For anyone to be shocked to learn that Grass was once less controlled in his embrace of ancient calls, fabulous and taboo, is to display an ignorance of his work or of human nature or both. To be sure, there’s nothing unfair in expecting, from the author who readily took on the role of “conscience of a generation,” a more thorough debriefing of his actions and rationale for joining Hitler’s elite. But it is a disingenuous plea. Grass, I would venture, has expressed his conflicted past already in a dozen novels, countless essays and handful of poetry collections under his name. As Daniel Kehlmann writes this Sunday in the New York Times, the unclassifiable crimes of an entire era “are crimes that few books chronicle so well as The Tin Drum, Cat and Mouse, and Dog Years.”
That is not to suggest that the annoyed Nazi Ehardt from My Century is Grass himself (I leave it to the Daniel Johnsons of the world), but it is to accept that the mind that gave us Tulla the slightly debased and a lab rat as hero, the mind that vaulted a silent scream into divided Germany and spoke plainly on the Wall and on Israel and on Dresden and on civic engagement—was hissing in the alley all along.
A writer is a professional rememberer … Memory is his gold mine, his garbage dump, his archive. Perhaps it is an occupational perversion that allows him to enjoy putting to use remembered pain, embarrassment, even failures.
—Günter Grass, I Remember…
So is that it, Günter? Are you exploiting your skeletons to boost book sales as everyone is saying? Did you, a Nobel Prize-winning octogenarian, pit your good name and legacy against royalties, and did 300,000 in sales and a no. 1 ranking on Amazon win out? Somehow, such cynicism strikes me as more clichéd than deserved and I’m not buying.
Like Salman Rushdie and John Irving, authors who have broken ranks to support him in his hour of outcry, Günter Grass is a fabulist. He is, with his flounder and snail and fizz powder and drumsticks, both Aesop and Marquez, with a touch of deSade. He wraps his heroes in fetish like a costumer with extra velveteen.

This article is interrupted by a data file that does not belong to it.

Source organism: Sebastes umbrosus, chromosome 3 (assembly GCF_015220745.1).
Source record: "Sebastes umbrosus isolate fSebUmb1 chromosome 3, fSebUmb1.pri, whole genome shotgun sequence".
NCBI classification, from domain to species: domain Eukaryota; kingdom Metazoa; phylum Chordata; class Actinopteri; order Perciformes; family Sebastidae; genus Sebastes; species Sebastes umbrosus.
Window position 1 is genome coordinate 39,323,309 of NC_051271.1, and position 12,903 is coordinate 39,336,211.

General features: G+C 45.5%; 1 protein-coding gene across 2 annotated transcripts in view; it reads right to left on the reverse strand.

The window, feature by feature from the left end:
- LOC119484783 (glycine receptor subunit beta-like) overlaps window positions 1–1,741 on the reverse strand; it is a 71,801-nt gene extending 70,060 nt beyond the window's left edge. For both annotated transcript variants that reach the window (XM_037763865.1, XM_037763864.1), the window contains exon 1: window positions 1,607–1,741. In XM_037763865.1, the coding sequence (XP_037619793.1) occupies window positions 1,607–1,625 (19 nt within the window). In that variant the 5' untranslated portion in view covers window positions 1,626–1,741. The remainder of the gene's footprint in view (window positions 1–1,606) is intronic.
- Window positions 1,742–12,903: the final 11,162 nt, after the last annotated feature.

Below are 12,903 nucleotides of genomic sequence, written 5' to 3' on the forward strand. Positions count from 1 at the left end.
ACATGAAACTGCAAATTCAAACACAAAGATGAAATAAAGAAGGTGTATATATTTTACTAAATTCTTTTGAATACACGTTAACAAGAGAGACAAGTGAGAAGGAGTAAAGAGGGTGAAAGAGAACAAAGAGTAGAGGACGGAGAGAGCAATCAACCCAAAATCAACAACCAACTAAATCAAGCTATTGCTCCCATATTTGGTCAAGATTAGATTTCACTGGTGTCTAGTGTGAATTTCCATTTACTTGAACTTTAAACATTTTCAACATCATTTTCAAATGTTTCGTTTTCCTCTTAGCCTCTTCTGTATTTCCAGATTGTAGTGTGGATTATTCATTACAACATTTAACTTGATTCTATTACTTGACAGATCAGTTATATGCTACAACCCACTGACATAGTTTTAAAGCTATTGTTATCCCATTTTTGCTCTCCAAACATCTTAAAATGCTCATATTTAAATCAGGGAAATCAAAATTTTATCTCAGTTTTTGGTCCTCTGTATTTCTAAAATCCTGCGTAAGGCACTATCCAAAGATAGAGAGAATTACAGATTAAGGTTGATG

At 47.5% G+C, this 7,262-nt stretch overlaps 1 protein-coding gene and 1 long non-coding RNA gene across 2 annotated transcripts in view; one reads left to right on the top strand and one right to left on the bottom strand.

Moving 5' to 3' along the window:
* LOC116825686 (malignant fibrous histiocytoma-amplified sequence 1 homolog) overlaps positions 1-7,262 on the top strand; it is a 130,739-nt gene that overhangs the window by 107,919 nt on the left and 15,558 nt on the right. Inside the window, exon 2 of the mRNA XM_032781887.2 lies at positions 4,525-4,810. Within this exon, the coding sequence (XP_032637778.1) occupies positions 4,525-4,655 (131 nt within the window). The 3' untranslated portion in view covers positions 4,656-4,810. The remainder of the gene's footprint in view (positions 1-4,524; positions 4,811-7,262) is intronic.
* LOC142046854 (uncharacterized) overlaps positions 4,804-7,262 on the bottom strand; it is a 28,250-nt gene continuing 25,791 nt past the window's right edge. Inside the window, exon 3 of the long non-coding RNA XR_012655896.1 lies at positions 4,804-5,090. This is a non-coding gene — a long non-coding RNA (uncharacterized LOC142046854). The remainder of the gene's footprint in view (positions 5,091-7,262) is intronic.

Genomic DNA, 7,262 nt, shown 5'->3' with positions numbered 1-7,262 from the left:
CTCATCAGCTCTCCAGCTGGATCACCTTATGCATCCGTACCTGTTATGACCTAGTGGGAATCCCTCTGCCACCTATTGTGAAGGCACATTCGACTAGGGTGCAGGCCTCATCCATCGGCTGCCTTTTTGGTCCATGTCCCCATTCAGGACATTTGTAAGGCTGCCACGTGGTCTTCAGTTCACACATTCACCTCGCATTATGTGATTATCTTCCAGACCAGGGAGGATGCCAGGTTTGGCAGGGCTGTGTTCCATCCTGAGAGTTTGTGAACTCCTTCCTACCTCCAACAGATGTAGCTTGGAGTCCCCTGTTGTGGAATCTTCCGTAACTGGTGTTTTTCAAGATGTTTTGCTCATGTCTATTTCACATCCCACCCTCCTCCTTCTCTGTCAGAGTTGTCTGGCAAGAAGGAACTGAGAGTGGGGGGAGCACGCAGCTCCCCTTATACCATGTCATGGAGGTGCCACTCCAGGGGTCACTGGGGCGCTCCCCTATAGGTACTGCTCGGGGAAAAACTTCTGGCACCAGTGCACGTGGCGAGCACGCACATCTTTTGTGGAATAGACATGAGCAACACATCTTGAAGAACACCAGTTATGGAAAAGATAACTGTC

This is his gift to literature—an unwavering devotion to myth. His gift to cultural conscience is a frank application of those myths against the ills of society. For anyone to be shocked to learn that Grass was once less controlled in his embrace of ancient calls, fabulous and taboo, is to display an ignorance of his work or of human nature or both.
Betrayal, also, is an emotion of curious origin in this matter. I’m hesitant to comment on how Grass’s generation might feel about what could be a surprising unmasking, for their collective experience is not mine. I do find, however, among all the responses—journalistic, analytical, and vituperative—that those that ring truest are those that remind us that a small inner circle knew of Grass’s secret long ago. And did not raise a hue and cry.
But the silence! insist the critics, unwavering in their condemnation. And I wonder what a half-century of silence does to the coda of a scream. Call it an occupational perversion, but some of us consider the mortal and moral flaws seen in this affair as the crux of a great character—fictional or non. And yes, we are all the more eager to hear Grass break his loudmouth silence and show us the peeled onion.